The first historically black institution of higher learning began with the last wishes and money of a man born on a plantation in the West Indies, Richard Humphreys, a Quaker philanthropist who willed $10,000 to design and establish a school to educate people of African descent. He wrote, “to instruct the descendants of the African Race in school learning, in the various branches of the mechanic Arts, trades and Agriculture, in order to prepare and fit and qualify them to act as teachers….” African Institute was founded in 1837 and established on a farm several miles outside of Philadelphia. Its current name is Cheyney University of Pennsylvania and it rests on farm land donated by the Cheyney family. The First HBCU no longer focuses on trades and agriculture. While some of the university’s students are possibly children of farmers, it no longer produces farmers or offers an agriculture track.
It only makes sense. Farms in that area are now suburbs and small municipalities no longer dependent on agrarian culture. Farming, for most African Americans, is less desirable as a vocation. Cheyney graduates teachers, scientists and corporate business leaders.
Most HBCUs or land-grant institutions were founded to educate the children of the formerly enslaved, sharecroppers and black farmers. Of the 100-plus HBCUs remaining, 19 have agriculture programs, and all but one (Delaware State) are located in the South near black farmers and black farming communities. These 19 HBCUs are classified as 1890 Land-Grant Institutions, because they were founded between 1866 and 1912. Agriculture is at the center of their academic and social missions. All 19 participate in the USDA’s National Institute of Food and Agriculture’s 1890 Land-Grant Program that provides funding to support research, facilities improvement, scholarships, extension programs with operational funding for black farmers, and centers of excellence at each institution.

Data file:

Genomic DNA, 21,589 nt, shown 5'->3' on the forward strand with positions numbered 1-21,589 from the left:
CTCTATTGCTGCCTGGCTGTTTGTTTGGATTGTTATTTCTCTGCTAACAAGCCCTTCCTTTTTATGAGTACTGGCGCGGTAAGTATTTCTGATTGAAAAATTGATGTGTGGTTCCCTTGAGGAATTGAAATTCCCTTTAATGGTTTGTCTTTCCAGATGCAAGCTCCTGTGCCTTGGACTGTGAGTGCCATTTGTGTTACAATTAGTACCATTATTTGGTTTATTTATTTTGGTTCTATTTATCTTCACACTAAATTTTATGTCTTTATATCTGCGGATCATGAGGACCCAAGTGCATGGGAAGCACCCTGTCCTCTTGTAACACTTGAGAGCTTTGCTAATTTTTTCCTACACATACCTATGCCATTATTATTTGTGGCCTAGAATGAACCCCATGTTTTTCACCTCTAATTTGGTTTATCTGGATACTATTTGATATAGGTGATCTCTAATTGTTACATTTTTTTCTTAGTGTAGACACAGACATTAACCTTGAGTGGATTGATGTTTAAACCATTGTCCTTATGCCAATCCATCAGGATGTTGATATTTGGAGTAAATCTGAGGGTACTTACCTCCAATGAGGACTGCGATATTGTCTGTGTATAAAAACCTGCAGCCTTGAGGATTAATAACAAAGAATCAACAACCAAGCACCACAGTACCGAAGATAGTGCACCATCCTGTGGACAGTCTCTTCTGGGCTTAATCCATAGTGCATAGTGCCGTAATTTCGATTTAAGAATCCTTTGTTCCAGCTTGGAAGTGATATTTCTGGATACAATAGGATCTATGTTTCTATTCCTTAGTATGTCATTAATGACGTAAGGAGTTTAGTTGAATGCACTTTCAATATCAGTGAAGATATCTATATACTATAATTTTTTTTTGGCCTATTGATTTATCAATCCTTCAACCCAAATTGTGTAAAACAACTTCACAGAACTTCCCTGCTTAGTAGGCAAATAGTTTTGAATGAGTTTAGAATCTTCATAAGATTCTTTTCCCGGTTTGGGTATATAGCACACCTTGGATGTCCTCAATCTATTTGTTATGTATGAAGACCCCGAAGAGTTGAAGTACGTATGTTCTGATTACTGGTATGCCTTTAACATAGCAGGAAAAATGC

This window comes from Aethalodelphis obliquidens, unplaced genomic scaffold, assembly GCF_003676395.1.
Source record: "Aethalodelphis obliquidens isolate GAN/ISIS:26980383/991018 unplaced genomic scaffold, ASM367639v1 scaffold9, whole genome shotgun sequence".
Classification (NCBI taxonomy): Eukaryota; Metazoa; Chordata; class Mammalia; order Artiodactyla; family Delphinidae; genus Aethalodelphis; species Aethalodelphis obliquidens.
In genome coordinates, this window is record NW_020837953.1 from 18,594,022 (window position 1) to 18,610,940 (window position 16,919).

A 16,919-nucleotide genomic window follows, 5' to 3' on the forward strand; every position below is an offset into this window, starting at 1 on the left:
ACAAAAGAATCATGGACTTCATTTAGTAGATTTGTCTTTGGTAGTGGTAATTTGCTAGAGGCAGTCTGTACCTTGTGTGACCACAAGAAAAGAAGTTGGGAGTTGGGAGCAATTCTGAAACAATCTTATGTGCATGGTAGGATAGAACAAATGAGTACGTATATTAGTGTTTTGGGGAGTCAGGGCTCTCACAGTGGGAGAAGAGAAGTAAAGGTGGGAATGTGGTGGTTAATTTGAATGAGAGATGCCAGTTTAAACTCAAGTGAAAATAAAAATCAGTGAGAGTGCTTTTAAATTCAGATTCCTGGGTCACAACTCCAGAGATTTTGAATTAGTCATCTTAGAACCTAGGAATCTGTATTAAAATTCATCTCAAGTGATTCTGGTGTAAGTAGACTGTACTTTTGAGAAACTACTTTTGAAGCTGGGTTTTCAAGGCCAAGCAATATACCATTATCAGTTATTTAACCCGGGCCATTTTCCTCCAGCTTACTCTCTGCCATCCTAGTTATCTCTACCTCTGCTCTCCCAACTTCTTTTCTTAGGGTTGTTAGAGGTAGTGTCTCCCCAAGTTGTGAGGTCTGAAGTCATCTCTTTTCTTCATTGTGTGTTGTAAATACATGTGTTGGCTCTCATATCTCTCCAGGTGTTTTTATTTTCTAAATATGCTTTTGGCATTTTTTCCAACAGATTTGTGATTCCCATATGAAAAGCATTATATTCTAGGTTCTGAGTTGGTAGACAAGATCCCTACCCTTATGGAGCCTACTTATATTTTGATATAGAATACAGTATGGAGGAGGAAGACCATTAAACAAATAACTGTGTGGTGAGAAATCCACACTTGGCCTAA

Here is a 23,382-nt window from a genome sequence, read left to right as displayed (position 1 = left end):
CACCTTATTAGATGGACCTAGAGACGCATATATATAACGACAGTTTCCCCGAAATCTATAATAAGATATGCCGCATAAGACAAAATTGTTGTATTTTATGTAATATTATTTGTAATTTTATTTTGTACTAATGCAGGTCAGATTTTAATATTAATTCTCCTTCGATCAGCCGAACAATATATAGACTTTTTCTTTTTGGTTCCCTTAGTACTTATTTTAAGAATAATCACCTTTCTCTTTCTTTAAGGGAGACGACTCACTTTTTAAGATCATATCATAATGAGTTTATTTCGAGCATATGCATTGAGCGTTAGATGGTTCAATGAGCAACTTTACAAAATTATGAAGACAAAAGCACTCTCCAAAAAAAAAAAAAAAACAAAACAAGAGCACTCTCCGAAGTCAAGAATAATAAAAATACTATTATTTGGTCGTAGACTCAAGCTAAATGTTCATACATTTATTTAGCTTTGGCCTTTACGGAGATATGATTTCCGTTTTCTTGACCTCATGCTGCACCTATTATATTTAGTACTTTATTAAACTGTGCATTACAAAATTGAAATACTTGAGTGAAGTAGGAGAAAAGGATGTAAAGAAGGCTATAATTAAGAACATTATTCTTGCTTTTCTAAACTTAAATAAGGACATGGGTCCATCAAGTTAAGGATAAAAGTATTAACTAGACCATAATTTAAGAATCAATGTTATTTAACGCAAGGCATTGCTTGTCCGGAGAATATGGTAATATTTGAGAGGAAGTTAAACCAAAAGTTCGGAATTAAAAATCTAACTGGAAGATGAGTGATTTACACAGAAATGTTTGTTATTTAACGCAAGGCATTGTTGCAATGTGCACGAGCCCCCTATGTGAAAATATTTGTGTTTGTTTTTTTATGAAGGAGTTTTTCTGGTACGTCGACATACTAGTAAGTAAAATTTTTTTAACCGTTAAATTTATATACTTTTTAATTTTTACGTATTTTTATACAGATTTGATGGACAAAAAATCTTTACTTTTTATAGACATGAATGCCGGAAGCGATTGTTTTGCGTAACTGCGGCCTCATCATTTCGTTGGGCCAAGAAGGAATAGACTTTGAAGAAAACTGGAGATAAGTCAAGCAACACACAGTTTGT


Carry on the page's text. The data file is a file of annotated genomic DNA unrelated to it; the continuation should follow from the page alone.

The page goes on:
The mission of the 1890 program is not too far removed from the mission of Cheyney and most other land-grant institutions at their founding, which was to ensure that freed Africans and African Americans would have the tools needed to survive and thrive in agrarian communities. The chief difference between then and now is 1890 institutions will draw on the brain trust of faculty and students from a broader scope of academic disciplines, and use their training and intellect to improve the plight of black farmers, economically and scientifically, in rural and urban areas. Each 1890 HBCU is required to create programs that benefit small farmers, including agriculture entrepreneurship models.
Virginia State University created the 43560 Project, an initiative that endeavored to make a dollar off of the 43,560 square feet in an acre of land. VSU’s innovation could prove important to both rural black farmers and urban farmers.
According to the Huffington Post, “Agribusiness development at these schools isn’t limited to the farm. At Kentucky State University, faculty and students in its College of Agriculture, Food Science and Sustainable Systems are working to enhance the region’s organic food output through aquaponics, a system where fish and vegetables are harvested together in an environment where both elements support the healthy growth of the other.”
1890 institutions are generating collaborative programs that are similar to the cooperatives forged by George Washington Carver’s at Tuskegee (an 1890 university). His work was great and the standard in many ways. The work of 1890 institutions will possibly have the same impact with a broader reach from rural farmlands to the front yards and rooftops of an urban neighborhoods. The new relationship between black farmers and HBCUs includes job creation, technological advancement, and ways for people to eat well and healthier.6